# Global Sensitivity Analysis

Global Sensitivity Analysis (GSA) methods are used to quantify the uncertainty in output of a model w.r.t. the parameters, their individual contributions, or the contribution of their interactions. The type of GSA method to use depends on the interest of the user, below we describe the methods available in the suite at the moment (some more are already in development) and explain what is the output of each of the methods and what it represents.

## Installation

This functionality does not come standard with DifferentialEquations.jl. To use this functionality, you must install DiffEqSensitivty.jl:

```
]add DiffEqSensitivity
using DiffEqSensitivity
```

## Morris Method

The Morris method also known as Morris’s OAT method where OAT stands for One At a Time can be described in the following steps:

We calculate local sensitivity measures known as “elementary effects”, which are calculated by measuring the perturbation in the output of the model on changing one parameter.

$EE_i = \frac{f(x_1,x_2,..x_i+ \Delta,..x_k) - y}{\Delta}$

These are evaluated at various points in the input chosen such that a wide “spread” of the parameter space is explored and considered in the analysis, to provide an approximate global importance measure. The mean and variance of these elementary effects is computed. A high value of the mean implies that a parameter is important, a high variance implies that its effects are non-linear or the result of interactions with other inputs. This method does not evaluate separately the contribution from the interaction and the contribution of the parameters individually and gives the effects for each parameter which takes into cpnsideration all the interactions and its individual contribution.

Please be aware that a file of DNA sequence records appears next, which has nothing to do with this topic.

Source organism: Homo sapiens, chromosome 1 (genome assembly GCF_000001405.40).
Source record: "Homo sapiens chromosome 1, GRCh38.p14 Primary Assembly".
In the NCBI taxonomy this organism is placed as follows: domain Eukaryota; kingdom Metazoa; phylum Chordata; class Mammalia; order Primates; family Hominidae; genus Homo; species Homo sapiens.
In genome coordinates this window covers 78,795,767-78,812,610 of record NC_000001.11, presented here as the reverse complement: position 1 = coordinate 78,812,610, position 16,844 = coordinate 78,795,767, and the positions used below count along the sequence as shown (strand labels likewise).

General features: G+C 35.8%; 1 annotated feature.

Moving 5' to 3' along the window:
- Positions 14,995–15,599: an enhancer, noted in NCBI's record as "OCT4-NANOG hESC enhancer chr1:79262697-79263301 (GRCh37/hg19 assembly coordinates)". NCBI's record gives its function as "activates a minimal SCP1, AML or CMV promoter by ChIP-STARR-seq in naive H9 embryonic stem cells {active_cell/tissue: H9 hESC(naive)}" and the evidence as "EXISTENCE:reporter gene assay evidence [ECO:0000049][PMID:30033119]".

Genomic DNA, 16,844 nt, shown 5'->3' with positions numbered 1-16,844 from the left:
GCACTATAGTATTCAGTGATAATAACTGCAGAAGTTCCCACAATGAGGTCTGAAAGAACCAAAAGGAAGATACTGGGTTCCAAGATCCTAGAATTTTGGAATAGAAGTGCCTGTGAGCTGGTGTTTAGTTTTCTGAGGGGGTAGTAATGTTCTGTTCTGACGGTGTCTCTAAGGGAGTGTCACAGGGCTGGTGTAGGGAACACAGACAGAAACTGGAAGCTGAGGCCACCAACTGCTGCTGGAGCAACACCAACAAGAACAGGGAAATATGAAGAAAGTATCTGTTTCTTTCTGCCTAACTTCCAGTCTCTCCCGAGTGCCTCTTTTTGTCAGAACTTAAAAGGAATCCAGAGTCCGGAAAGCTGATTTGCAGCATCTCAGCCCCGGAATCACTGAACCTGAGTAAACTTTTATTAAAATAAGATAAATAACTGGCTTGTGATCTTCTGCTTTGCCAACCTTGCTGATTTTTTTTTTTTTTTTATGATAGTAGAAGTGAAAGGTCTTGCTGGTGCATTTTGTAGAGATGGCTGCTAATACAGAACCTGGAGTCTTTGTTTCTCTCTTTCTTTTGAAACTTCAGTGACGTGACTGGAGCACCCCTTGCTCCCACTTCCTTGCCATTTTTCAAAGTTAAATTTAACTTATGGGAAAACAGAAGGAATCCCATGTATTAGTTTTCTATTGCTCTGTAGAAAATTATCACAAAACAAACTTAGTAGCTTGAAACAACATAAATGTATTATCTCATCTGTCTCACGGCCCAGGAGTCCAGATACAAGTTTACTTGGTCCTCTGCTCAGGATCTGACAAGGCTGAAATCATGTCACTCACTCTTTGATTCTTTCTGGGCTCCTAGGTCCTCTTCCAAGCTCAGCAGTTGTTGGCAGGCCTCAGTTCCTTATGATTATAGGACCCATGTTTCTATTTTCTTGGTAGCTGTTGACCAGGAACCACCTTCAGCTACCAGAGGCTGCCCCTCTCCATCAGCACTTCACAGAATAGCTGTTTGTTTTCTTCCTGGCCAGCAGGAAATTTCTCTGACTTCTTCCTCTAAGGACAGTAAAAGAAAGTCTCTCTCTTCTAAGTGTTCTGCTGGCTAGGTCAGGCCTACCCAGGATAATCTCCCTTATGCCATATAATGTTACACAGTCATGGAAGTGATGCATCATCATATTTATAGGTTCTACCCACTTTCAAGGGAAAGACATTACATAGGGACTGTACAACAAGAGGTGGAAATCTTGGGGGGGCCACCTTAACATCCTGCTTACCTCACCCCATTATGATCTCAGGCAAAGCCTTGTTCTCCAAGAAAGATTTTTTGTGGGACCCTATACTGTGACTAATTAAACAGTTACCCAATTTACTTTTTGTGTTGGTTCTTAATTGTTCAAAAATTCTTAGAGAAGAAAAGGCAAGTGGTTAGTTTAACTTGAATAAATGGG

`morris_effects = morris_sensitivity(f,param_range,param_steps;relative_scale=false,kwargs...)`

`morris_effects = morris_sensitivity(prob::DiffEqBase.DEProblem,alg,t,param_range,param_steps;kwargs...)`

Here, `f`

is just the model (as a julia function `f(input_vector) -> output_vector`

or a `DEProblem`

) you want to run the analysis on, `param_range`

requires an array of 2-tuples with the lower bound and the upper bound, `param_steps`

decides the value of $\Delta$ in the equation above and `relative_scale`

, the above equation takes the assumption that the parameters lie in the range `[0,1]`

but as this is not always the case scaling is used to get more informative, scaled effects.

## Sobol Method

Sobol is a variance-based method and it decomposes the variance of the output of the model or system into fractions which can be attributed to inputs or sets of inputs. This helps to get not just the individual parameter's sensitivities but also gives a way to quantify the affect and sensitivity from the interaction between the parameters.